More than 2,500 students begin postponed Leaving Cert exams
Students with Covid-19 will not be able to sit written papers
Pat Burke, chair of the SEC, said he recognised ‘this year has been particularly difficult and stressful for Leaving Certificate candidates and their families’. File photograph: Bryan O’Brien
More than 2,500 students who chose to sit the traditional written Leaving Certificate this year will begin their exams on Monday morning, with over half just sitting exams in one or two subjects.
In May the Government moved to postpone the State examinations due to the coronavirus pandemic. The Department of Education instead introduced a calculated grades system, where students received results based on estimated grades from their teachers, subject to a standardisation process.
Some 2,569 students have decided to still sit the traditional written exams, which will run until December 11th. This includes many who may have been disappointed with the calculated grades they were awarded in certain subjects.
Some 879 students are taking the written exam in just one subject, with 630 taking two subjects, and 449 students sitting exams in three subjects.
Eighty-eight students are sitting the written exams in seven subjects, with 24 students taking exams in eight or more subjects, according to the SEC.
About 200 students who were unable to receive calculated grades for certain subjects they studied outside of school are included in the cohort sitting the written examinations. A small number of adult learners who chose not to receive calculated grades are also among those taking the exams.
The State examinations will take place across 574 locations, primarily in classrooms due to the small numbers involved. Sixty adult learners and early school leavers will also sit the Junior Certificate exams from Monday.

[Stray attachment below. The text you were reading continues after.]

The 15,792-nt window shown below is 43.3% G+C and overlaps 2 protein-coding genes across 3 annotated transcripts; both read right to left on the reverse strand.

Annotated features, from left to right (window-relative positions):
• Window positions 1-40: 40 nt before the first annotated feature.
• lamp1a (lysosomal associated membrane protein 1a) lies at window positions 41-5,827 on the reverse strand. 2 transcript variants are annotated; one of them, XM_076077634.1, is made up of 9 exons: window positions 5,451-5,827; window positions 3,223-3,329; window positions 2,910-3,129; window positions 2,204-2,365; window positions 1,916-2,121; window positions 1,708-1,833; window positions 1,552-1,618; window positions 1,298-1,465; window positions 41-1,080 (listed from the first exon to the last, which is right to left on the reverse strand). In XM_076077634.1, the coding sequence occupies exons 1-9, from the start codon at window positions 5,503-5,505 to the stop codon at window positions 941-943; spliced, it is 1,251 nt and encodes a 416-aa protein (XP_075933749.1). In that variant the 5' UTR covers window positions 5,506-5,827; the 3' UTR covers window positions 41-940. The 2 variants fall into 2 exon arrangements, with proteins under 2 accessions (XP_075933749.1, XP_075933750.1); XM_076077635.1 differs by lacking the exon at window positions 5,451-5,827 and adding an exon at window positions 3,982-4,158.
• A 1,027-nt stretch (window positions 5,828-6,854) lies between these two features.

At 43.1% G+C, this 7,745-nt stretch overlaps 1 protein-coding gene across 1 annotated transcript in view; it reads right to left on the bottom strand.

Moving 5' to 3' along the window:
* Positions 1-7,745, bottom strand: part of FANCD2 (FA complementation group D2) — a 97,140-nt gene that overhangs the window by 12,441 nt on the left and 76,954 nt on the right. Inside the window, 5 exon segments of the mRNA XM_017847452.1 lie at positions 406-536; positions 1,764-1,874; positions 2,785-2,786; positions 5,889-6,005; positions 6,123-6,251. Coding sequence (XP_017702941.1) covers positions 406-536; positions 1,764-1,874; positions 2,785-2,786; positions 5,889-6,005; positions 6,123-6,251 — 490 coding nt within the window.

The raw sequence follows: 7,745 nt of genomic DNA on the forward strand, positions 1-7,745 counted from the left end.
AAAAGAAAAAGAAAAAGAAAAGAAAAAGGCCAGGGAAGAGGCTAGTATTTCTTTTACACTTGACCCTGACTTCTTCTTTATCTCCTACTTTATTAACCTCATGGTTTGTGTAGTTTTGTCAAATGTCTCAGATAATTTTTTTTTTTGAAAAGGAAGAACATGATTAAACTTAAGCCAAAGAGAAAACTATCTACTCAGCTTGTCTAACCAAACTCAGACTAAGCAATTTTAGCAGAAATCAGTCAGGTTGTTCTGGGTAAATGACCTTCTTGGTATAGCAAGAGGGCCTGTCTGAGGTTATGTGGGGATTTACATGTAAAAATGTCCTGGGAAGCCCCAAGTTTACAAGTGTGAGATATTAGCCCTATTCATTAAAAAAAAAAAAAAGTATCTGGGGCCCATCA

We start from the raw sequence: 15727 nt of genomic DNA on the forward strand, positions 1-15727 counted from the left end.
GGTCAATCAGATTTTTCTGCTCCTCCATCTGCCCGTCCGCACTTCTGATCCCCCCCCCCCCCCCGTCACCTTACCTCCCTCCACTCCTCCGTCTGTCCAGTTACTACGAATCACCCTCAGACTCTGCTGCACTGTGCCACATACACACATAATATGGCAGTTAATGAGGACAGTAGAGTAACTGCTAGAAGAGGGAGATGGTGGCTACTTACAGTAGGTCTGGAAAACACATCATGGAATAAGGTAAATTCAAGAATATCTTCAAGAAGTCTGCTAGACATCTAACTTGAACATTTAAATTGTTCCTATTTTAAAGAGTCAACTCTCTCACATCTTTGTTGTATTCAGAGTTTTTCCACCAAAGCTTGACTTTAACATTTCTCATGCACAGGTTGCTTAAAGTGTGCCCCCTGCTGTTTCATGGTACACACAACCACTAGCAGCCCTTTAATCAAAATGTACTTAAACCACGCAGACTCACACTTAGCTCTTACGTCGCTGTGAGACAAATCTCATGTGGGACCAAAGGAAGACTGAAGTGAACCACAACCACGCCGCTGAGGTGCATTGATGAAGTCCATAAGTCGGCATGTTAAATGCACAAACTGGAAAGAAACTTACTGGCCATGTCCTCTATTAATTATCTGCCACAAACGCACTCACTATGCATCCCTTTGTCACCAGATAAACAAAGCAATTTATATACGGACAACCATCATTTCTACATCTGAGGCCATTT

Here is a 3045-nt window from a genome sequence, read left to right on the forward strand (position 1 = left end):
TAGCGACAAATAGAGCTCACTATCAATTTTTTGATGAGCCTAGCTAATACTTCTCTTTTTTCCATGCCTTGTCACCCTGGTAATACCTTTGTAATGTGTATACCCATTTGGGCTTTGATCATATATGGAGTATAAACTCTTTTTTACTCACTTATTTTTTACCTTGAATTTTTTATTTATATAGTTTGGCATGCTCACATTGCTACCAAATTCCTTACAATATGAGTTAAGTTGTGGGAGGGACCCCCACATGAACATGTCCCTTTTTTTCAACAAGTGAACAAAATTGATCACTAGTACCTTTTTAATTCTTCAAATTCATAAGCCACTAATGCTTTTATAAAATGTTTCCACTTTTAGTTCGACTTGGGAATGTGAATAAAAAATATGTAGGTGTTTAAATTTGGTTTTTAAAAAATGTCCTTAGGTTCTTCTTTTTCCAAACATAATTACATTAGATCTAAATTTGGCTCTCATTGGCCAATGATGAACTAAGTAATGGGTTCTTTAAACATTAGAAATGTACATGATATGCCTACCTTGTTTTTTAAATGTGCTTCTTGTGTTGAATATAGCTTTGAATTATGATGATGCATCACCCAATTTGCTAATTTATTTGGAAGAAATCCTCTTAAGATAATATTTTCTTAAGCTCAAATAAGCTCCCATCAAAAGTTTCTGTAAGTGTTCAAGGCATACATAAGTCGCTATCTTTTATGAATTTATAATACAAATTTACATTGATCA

Biology is the most popular subject students have opted to sit the written exam in, with 1,003 students taking this exam. This is followed by Mathematics (984), English (561), Chemistry (537) and Irish (427).
Some 874 students taking the exams are from Dublin, followed by 222 from Cork, and 156 from Galway. There is to be one exam each day on weekdays, and two exams on Saturdays and Sundays.
It is expected students will receive the results of their exams in early February. Any student who receives an improved CAO offer based on their new results will be able to take up their place in the college course in the autumn.
Any student who contracts Covid-19, or is self-isolating with symptoms, will not be permitted to sit the postponed Leaving Cert exams, the State Examinations Commission (SEC) has said.
Anyone restricting their movements after travelling into the country will also not be permitted to attend the exams.
However, the SEC has said in “certain limited circumstances” where a student is a close contact of a confirmed case, but does not have symptoms, accommodations may be made for the student to take the exams.
Individuals in this situation must give 24 hours’ notice, and the commission warned it may not always be possible to make alternative arrangements for the student to sit the exam.
Pat Burke, chair of the SEC, said he recognised “this year has been particularly difficult and stressful for Leaving Certificate candidates and their families”.
“The board and staff of the State Examinations Commission are very aware of the particular effort which candidates and their families have invested in the forthcoming examinations and extend our best wishes to all candidates,” he said.
Minister for Education Norma Foley wished the 2,569 Leaving Certificate and 60 Junior Cycle candidates well.
“This has been an unprecedented year and I would like to acknowledge the dedication shown by all of you during this challenging period.
“I know that this has been a long and arduous process for you and I hope that these exams go as well as you hope and are the culmination of all your extraordinary efforts,” she said.